Working with the United Nations High Commissioner for Refugees in Malawi from 2004 through 2006 after four years with the Peace Corps, Vaughn-Mgunda, a graduate of Case Western Reserve University’s Mandel School of Applied Social Sciences, was tasked with coordinating education programs at the Dzaleka
Refugee Camp. At the camp, which houses displaced people from countries including Rwanda, the Democratic Republic of Congo and Somalia, she and her colleagues began to examine unaccompanied children’s efforts to survive in the camp, looking at how and whether their needs were being met.

Their investigations brought them into contact with a teenage girl who had taken shelter with adults in the camp. The adults had promised her some semblance of home and family. Shortly thereafter, the girl was sold to a Zambian trafficker for $250.

The foster family was told the girl was being bought as a wife, but in reality, she was being forced to work in a brothel until she became pregnant. She was then sent back to Dzaleka.

“We started asking questions, and another, then another, and another story of young girls experiencing this came out, and I realized what we were dealing with was trafficking,” recalls Vaughn-Mgunda, who now keeps photos of the young people at the camp so that their experiences stay fresh in her mind. “The girls were vulnerable, the ‘foster families’ were vulnerable. Everyone knew what was happening, and yet no one made the obvious connection.”

Firm figures on people enslaved by human trafficking recruiters are extremely hard to come by. Estimates for people trafficked into the United States every year range from 15,000 to 50,000, while as many as 300,000 American children are believed to be vulnerable to trafficking at any given time.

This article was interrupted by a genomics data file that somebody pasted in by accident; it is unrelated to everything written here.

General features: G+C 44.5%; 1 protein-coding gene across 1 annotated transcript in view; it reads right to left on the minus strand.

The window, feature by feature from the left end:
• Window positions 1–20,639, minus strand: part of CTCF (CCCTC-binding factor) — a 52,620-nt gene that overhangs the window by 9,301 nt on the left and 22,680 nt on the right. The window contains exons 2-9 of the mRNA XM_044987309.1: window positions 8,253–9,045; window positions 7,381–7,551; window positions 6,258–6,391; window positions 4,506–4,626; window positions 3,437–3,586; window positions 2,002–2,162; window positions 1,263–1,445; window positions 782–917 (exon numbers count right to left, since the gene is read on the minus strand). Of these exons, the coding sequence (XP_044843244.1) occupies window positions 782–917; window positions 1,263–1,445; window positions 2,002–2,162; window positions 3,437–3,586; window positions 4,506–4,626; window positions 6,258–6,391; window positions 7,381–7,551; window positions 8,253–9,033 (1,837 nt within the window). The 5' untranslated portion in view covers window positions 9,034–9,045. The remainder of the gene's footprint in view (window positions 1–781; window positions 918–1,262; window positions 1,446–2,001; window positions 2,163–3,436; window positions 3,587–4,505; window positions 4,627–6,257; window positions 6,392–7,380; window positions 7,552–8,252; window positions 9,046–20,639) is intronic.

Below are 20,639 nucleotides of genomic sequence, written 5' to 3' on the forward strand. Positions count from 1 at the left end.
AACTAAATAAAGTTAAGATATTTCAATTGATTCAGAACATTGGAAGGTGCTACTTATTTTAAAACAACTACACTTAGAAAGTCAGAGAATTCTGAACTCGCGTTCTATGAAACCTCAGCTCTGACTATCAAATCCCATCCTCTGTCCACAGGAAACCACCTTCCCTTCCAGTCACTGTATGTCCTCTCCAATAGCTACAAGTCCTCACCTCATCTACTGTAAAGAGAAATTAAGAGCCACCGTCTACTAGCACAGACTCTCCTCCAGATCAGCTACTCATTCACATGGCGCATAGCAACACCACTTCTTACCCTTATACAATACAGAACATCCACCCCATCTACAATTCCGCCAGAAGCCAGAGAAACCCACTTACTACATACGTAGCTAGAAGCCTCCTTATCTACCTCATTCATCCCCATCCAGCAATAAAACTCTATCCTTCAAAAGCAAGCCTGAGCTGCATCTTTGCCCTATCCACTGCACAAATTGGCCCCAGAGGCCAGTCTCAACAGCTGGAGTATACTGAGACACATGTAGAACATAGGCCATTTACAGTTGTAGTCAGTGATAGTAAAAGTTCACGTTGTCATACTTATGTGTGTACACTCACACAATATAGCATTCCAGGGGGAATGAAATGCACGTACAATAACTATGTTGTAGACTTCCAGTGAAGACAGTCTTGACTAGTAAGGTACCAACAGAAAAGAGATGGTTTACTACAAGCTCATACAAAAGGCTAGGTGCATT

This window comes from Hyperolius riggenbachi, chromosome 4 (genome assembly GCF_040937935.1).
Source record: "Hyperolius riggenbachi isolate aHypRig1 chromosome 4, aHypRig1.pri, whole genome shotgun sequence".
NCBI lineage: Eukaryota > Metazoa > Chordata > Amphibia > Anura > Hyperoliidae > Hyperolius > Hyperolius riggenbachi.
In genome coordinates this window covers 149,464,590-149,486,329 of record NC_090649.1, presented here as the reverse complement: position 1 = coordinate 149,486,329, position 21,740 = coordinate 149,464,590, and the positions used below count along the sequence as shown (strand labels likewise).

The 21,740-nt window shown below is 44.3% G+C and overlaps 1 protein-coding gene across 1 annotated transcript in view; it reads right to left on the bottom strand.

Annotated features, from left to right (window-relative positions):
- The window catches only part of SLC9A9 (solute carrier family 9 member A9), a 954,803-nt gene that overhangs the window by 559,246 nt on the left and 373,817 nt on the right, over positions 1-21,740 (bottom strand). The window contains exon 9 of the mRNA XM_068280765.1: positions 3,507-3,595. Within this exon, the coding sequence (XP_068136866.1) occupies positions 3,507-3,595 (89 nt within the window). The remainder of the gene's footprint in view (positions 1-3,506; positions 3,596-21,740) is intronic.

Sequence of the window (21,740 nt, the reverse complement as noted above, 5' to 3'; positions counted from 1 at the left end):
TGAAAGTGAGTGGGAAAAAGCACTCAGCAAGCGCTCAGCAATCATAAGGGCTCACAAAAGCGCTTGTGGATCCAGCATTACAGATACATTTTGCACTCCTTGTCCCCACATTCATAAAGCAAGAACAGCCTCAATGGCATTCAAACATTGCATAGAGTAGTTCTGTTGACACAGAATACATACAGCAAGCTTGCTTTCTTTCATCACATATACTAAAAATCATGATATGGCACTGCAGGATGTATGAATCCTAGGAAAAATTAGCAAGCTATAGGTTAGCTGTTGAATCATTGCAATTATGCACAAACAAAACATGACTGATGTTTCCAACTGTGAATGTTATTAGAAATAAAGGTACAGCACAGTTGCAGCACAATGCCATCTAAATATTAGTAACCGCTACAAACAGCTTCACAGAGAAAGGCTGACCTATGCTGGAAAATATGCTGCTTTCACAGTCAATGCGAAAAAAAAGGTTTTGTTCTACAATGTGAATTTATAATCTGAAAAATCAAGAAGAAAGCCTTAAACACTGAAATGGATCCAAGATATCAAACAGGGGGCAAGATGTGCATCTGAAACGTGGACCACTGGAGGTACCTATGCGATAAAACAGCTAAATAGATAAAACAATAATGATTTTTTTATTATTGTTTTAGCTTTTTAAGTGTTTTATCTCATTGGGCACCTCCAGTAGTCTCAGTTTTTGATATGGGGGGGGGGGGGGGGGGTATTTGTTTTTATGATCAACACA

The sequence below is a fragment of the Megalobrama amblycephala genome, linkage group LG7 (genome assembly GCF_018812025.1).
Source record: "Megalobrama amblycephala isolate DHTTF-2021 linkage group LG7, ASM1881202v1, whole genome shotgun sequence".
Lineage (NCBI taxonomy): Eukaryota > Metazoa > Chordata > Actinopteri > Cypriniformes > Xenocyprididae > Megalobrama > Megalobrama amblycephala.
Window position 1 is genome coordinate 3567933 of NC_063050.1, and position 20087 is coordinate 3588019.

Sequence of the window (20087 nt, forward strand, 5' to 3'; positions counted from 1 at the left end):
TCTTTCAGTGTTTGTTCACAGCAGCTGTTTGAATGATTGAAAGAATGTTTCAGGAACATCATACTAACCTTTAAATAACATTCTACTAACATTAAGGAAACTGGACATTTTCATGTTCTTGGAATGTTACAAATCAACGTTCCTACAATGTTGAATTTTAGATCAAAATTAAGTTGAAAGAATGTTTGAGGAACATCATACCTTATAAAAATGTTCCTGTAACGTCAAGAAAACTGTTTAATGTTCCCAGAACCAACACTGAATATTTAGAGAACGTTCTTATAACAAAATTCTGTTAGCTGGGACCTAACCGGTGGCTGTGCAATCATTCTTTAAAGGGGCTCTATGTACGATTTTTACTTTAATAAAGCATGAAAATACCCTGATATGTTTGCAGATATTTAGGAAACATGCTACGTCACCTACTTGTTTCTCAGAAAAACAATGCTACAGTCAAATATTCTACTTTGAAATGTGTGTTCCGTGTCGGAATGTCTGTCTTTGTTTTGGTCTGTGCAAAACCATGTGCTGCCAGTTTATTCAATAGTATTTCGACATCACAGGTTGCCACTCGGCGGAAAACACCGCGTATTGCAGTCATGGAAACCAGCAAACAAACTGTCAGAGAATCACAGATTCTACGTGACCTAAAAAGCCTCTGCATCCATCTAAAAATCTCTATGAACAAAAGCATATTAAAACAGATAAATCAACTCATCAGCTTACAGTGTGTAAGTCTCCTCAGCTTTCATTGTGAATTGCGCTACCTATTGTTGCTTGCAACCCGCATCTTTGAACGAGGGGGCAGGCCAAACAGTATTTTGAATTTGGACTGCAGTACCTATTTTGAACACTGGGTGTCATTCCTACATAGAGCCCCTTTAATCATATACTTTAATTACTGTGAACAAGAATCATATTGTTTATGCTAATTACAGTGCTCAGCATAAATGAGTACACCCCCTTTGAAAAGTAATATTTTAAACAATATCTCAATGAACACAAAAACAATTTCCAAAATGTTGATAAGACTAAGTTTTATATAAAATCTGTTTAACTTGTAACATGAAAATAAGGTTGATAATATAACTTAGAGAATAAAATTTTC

Around the world, the best estimates indicate that between 700,000 and 800,000 people every year fall victim to trafficking schemes and that, at any given time, about 27 million people are enslaved.

“Don’t believe any of the numbers,” cautions Wolfe, of the Center for Women Policy Studies. “The cases brought to light are just a small fraction of a vast underground of the big criminal conspiracies and a lot of small operations in restaurant kitchens, sweatshops and agricultural fields around the country and around the world.”

Asia, Eastern Europe and Africa are routinely identified as the top source, transit and destination regions for trafficking, while tens of thousands of people fall victim to trafficking in the United States every year. Some are trafficked in from other countries, but many are trafficked domestically.

It’s a reality 21-year-old Given Kachepa from Zambia knows only too well. Kachepa was brought into the United States 10 years ago by a couple working with the now-defunct faith-based organization Teaching Teachers to Teach as a member of the Zambian Acapella Boys’ Choir.